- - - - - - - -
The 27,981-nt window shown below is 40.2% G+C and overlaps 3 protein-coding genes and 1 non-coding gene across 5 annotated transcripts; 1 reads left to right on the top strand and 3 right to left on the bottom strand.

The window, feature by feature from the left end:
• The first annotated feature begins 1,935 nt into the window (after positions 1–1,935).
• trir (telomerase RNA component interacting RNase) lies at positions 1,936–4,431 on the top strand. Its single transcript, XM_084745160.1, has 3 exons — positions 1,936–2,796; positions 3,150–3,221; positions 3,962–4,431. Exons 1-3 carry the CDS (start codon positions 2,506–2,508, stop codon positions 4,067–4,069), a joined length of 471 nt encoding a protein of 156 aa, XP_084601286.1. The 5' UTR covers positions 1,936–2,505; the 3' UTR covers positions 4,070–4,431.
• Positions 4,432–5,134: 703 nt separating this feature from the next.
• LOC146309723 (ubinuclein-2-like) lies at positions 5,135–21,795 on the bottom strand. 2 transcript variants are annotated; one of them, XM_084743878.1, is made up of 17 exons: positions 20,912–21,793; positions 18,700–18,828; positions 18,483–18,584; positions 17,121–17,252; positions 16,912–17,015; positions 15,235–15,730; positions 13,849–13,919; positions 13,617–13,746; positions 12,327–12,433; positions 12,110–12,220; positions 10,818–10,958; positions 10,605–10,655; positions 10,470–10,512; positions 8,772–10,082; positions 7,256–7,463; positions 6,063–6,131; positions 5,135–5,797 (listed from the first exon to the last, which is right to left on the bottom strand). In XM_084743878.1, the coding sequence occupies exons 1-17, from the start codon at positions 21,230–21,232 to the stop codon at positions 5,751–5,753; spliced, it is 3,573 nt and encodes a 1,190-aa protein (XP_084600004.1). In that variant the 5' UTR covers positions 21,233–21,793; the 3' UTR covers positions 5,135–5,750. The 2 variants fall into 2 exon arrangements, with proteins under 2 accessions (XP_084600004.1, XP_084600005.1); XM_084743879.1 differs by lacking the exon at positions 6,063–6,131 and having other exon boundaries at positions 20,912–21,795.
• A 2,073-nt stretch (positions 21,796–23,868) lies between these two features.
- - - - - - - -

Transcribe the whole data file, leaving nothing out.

The 27,981-nt window shown below is 40.2% G+C and overlaps 3 protein-coding genes and 1 non-coding gene across 5 annotated transcripts; 1 reads left to right on the top strand and 3 right to left on the bottom strand.

The window, feature by feature from the left end:
• The first annotated feature begins 1,935 nt into the window (after positions 1–1,935).
• trir (telomerase RNA component interacting RNase) lies at positions 1,936–4,431 on the top strand. Its single transcript, XM_084745160.1, has 3 exons — positions 1,936–2,796; positions 3,150–3,221; positions 3,962–4,431. Exons 1-3 carry the CDS (start codon positions 2,506–2,508, stop codon positions 4,067–4,069), a joined length of 471 nt encoding a protein of 156 aa, XP_084601286.1. The 5' UTR covers positions 1,936–2,505; the 3' UTR covers positions 4,070–4,431.
• Positions 4,432–5,134: 703 nt separating this feature from the next.
• LOC146309723 (ubinuclein-2-like) lies at positions 5,135–21,795 on the bottom strand. 2 transcript variants are annotated; one of them, XM_084743878.1, is made up of 17 exons: positions 20,912–21,793; positions 18,700–18,828; positions 18,483–18,584; positions 17,121–17,252; positions 16,912–17,015; positions 15,235–15,730; positions 13,849–13,919; positions 13,617–13,746; positions 12,327–12,433; positions 12,110–12,220; positions 10,818–10,958; positions 10,605–10,655; positions 10,470–10,512; positions 8,772–10,082; positions 7,256–7,463; positions 6,063–6,131; positions 5,135–5,797 (listed from the first exon to the last, which is right to left on the bottom strand). In XM_084743878.1, the coding sequence occupies exons 1-17, from the start codon at positions 21,230–21,232 to the stop codon at positions 5,751–5,753; spliced, it is 3,573 nt and encodes a 1,190-aa protein (XP_084600004.1). In that variant the 5' UTR covers positions 21,233–21,793; the 3' UTR covers positions 5,135–5,750. The 2 variants fall into 2 exon arrangements, with proteins under 2 accessions (XP_084600004.1, XP_084600005.1); XM_084743879.1 differs by lacking the exon at positions 6,063–6,131 and having other exon boundaries at positions 20,912–21,795.
• A 2,073-nt stretch (positions 21,796–23,868) lies between these two features.